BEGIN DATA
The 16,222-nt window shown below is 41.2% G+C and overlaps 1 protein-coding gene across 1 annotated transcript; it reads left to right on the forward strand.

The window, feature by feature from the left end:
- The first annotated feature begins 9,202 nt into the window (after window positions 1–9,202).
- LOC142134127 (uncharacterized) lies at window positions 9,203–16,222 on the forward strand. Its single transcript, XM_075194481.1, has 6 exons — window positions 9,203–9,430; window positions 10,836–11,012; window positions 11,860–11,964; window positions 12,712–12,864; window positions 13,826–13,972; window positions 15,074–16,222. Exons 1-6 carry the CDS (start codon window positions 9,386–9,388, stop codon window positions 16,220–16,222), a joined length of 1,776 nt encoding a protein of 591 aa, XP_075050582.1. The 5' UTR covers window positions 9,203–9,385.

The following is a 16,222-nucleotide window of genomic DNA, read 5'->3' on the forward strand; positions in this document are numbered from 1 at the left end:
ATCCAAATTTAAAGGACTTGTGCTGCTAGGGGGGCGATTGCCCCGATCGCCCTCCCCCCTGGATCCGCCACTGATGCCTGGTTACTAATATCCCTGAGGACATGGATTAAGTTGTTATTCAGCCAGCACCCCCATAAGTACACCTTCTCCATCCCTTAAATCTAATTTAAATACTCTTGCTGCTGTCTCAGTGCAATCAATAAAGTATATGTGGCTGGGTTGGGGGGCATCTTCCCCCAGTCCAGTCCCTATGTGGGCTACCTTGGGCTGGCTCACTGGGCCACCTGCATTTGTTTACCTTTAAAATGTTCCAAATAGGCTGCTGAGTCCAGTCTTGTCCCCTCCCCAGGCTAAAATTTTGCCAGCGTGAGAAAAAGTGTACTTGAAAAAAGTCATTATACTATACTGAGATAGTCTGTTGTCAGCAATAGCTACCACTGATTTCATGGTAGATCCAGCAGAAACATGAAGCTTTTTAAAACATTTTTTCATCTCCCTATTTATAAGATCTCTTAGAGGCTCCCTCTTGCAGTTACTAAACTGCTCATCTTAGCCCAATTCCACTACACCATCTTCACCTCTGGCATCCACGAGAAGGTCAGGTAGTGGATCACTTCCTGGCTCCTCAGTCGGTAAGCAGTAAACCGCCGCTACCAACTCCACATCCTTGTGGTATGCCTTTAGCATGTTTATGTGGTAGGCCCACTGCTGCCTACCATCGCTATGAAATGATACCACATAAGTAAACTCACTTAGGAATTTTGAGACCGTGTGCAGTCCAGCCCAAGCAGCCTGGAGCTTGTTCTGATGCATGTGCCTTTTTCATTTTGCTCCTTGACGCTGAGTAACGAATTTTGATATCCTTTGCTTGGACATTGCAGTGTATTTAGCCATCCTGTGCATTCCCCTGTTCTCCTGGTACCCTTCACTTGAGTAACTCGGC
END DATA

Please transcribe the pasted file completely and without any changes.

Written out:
The 16,222-nt window shown below is 41.2% G+C and overlaps 1 protein-coding gene across 1 annotated transcript; it reads left to right on the forward strand.

The window, feature by feature from the left end:
- The first annotated feature begins 9,202 nt into the window (after window positions 1–9,202).
- LOC142134127 (uncharacterized) lies at window positions 9,203–16,222 on the forward strand. Its single transcript, XM_075194481.1, has 6 exons — window positions 9,203–9,430; window positions 10,836–11,012; window positions 11,860–11,964; window positions 12,712–12,864; window positions 13,826–13,972; window positions 15,074–16,222. Exons 1-6 carry the CDS (start codon window positions 9,386–9,388, stop codon window positions 16,220–16,222), a joined length of 1,776 nt encoding a protein of 591 aa, XP_075050582.1. The 5' UTR covers window positions 9,203–9,385.

The following is a 16,222-nucleotide window of genomic DNA, read 5'->3' on the forward strand; positions in this document are numbered from 1 at the left end:
ATCCAAATTTAAAGGACTTGTGCTGCTAGGGGGGCGATTGCCCCGATCGCCCTCCCCCCTGGATCCGCCACTGATGCCTGGTTACTAATATCCCTGAGGACATGGATTAAGTTGTTATTCAGCCAGCACCCCCATAAGTACACCTTCTCCATCCCTTAAATCTAATTTAAATACTCTTGCTGCTGTCTCAGTGCAATCAATAAAGTATATGTGGCTGGGTTGGGGGGCATCTTCCCCCAGTCCAGTCCCTATGTGGGCTACCTTGGGCTGGCTCACTGGGCCACCTGCATTTGTTTACCTTTAAAATGTTCCAAATAGGCTGCTGAGTCCAGTCTTGTCCCCTCCCCAGGCTAAAATTTTGCCAGCGTGAGAAAAAGTGTACTTGAAAAAAGTCATTATACTATACTGAGATAGTCTGTTGTCAGCAATAGCTACCACTGATTTCATGGTAGATCCAGCAGAAACATGAAGCTTTTTAAAACATTTTTTCATCTCCCTATTTATAAGATCTCTTAGAGGCTCCCTCTTGCAGTTACTAAACTGCTCATCTTAGCCCAATTCCACTACACCATCTTCACCTCTGGCATCCACGAGAAGGTCAGGTAGTGGATCACTTCCTGGCTCCTCAGTCGGTAAGCAGTAAACCGCCGCTACCAACTCCACATCCTTGTGGTATGCCTTTAGCATGTTTATGTGGTAGGCCCACTGCTGCCTACCATCGCTATGAAATGATACCACATAAGTAAACTCACTTAGGAATTTTGAGACCGTGTGCAGTCCAGCCCAAGCAGCCTGGAGCTTGTTCTGATGCATGTGCCTTTTTCATTTTGCTCCTTGACGCTGAGTAACGAATTTTGATATCCTTTGCTTGGACATTGCAGTGTATTTAGCCATCCTGTGCATTCCCCTGTTCTCCTGGTACCCTTCACTTGAGTAACTCGGC